- “Flowers for Marjorie” was one of Welty’s first published works, featured in a 1937 issue of Prairie Schooner.
- Ten years later, Welty’s debut novel Delta Fiction was reviewed by noted literary critic John Crowe Ransom in a 1946 issue of The Kenyon Review.
- The April 2009 issue of The Mississippi Quarterly again used “Flowers for Marjorie” as one of Welty’s works that illustrate how she revised the rituals of masculinity depicted in key modernist texts by men.
With JSTOR’s complete archival coverage, scholars can discover articles by Thurgood Marshall in the years immediately before the historic Brown v. Board of Education of Topeka case. These include his examination of efforts to achieve racial integration in schools through the courts and the protection of individual rights from oppression.
In addition to his own writings, scholars can also follow today’s discourse and analysis of Marshall’s far-reaching legacy.
- An Evaluation of Recent Efforts to Achieve Racial Integration in Education Through Resort to the Courts, Thurgood Marshall,
The Journal of Negro Education, Summer, 1952
- Mr. Justice Murphy and Civil Rights, Thurgood Marshall, Michigan Law Review, April 1950
- Mr. Justice Thurgood Marshall: A Substantial Architect of the United States Constitution for Our Times, William T. Coleman, Jr., The Yale Law Journal, October 1991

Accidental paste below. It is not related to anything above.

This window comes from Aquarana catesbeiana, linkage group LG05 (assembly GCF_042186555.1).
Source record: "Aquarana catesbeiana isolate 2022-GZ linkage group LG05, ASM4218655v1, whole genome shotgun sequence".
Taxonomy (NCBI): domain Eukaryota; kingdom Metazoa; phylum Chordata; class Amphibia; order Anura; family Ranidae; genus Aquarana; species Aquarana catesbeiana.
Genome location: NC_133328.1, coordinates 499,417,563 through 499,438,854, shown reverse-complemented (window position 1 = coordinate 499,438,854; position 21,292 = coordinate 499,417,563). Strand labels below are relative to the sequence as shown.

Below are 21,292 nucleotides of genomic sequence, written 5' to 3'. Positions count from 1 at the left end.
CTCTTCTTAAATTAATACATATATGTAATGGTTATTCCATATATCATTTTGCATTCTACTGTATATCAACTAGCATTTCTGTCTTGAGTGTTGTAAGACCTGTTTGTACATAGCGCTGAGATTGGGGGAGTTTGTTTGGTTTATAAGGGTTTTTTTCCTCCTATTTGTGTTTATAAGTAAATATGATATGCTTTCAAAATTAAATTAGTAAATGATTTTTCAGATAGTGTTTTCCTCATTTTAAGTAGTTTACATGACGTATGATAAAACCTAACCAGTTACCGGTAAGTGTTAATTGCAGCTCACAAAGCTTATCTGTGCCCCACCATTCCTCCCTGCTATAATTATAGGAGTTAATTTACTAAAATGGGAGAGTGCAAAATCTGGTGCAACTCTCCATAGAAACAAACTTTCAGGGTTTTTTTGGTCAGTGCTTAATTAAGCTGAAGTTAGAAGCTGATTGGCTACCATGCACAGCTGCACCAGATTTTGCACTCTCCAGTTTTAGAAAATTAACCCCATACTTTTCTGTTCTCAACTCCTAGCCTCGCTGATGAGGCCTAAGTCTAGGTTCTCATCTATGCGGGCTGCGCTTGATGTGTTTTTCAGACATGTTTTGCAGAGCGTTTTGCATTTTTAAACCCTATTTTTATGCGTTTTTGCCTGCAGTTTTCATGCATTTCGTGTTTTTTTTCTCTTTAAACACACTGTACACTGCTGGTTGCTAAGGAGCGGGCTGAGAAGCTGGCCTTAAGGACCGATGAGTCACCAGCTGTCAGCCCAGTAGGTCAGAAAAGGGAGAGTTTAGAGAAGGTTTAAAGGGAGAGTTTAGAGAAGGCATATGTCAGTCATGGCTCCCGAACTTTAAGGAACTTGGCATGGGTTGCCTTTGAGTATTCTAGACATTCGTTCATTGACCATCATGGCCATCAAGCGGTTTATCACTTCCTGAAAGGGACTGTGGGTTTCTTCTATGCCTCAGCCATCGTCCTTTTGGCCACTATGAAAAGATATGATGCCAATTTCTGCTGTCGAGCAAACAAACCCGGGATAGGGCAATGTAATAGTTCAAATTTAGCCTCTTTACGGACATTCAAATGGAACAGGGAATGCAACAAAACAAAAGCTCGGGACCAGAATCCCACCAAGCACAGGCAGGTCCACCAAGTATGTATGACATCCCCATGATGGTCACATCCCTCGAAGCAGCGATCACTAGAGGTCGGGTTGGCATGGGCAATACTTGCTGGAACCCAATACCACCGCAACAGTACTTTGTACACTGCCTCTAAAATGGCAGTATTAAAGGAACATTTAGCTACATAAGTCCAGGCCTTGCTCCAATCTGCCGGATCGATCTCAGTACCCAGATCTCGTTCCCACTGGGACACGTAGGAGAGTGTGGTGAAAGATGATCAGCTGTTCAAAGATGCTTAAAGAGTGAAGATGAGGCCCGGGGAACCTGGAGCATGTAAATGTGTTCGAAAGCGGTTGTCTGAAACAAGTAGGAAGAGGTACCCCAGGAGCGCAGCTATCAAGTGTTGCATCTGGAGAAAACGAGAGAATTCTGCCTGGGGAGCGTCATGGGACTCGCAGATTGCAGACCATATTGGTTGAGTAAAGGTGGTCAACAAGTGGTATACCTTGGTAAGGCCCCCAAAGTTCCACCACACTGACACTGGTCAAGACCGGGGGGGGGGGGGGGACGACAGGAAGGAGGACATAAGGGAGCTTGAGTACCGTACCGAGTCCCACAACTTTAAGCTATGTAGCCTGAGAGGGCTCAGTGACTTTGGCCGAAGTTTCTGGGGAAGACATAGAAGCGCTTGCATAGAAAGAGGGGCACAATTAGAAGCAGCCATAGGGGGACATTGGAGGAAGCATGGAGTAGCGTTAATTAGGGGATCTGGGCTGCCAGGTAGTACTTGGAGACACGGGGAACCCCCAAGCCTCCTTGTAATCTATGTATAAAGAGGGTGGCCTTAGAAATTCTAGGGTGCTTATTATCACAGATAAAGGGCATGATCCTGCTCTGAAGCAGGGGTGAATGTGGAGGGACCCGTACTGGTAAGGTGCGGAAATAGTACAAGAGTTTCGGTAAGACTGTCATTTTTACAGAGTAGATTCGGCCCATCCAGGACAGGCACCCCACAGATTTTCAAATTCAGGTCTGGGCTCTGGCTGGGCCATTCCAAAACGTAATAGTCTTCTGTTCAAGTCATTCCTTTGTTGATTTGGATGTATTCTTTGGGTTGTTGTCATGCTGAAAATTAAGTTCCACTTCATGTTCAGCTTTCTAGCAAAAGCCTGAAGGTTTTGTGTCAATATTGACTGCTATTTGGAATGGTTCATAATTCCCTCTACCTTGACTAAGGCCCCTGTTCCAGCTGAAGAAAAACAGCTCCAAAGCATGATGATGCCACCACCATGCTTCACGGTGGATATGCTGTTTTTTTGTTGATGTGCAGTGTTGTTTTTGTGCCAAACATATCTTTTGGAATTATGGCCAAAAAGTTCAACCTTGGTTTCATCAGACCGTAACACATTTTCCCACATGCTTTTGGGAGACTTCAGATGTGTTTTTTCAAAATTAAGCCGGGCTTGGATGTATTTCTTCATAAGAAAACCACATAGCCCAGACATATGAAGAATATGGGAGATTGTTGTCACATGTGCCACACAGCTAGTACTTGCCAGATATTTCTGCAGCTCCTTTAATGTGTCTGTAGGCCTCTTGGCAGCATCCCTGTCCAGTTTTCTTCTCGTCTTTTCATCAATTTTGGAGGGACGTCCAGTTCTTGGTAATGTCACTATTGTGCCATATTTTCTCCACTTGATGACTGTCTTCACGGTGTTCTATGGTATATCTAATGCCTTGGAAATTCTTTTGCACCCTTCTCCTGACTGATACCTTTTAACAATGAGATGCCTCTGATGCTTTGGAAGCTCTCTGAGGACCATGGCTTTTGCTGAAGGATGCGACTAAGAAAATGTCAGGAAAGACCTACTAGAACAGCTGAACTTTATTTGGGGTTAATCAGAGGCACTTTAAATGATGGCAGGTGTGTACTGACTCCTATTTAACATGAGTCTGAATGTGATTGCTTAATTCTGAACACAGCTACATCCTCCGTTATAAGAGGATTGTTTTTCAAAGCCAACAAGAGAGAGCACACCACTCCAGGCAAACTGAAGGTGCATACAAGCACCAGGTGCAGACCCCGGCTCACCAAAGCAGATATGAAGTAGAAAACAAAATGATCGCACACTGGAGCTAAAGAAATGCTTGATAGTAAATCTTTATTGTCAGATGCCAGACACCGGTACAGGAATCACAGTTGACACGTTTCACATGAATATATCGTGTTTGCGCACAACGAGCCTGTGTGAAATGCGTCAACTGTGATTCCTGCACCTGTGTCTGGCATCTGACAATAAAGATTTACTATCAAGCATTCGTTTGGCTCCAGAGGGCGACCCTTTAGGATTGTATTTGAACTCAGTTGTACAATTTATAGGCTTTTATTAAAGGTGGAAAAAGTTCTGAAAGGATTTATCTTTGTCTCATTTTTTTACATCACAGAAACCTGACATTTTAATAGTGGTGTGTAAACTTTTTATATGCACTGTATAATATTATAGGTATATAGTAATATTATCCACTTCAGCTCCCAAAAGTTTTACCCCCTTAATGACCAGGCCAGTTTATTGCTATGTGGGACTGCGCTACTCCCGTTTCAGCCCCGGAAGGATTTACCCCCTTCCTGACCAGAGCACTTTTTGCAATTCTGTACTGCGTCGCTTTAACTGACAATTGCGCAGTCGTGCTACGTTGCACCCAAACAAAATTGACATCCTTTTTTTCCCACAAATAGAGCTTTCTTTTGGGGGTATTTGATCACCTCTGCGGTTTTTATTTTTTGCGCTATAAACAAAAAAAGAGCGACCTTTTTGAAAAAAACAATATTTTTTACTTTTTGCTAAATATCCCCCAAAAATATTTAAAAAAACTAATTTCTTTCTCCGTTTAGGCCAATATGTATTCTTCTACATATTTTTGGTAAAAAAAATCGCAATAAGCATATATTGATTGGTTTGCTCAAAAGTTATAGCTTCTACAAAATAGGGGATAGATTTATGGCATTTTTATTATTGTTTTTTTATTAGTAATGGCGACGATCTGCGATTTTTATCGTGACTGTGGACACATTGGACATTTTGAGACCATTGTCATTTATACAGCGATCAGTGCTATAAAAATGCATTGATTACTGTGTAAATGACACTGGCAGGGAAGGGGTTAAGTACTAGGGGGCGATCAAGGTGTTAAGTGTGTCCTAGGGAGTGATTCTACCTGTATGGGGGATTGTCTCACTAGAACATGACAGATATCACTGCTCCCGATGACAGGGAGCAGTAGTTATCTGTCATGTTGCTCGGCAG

- African-American Constituents and Supreme Court Nominees: An Examination of the Senate Confirmation of Thurgood Marshall, L. Marvin Overby, Beth M. Henschen, Julie Strauss, and Michael H. Walsh, Political Research Quarterly, December 1994
- Working toward Democracy: Thurgood Marshall and the Constitution of Kenya, Mary L. Dudziak, Duke Law Journal, December 2006
The whole story — on JSTOR
JSTOR archival journal collections feature the full-text articles of more than 2,700 academic journals across the humanities, social sciences, and natural sciences, with titles from 1,200 publishers from 57 countries. Each title is complete, from volume one, issue one, page one, without gaps in content or chronology. Collections include multi-discipline, discipline-specific, and region-based packages.
Full coverage — and always growing
All journals include the full archival run, often featuring greater coverage than other providers. And each year we add millions of pages to the collections as the moving wall for each title advances, at no additional cost.
Unlike other databases, titles included in JSTOR archival journal collections will not be withdrawn. And they will be available for future generations—the contents of the entire archive are preserved using the approach and infrastructure developed by Portico.
JSTOR collections are curated, and all journals must meet specific criteria and undergo a review process in order to be included. This is why JSTOR is a starting point for researchers and one of the most trusted, highly used platforms.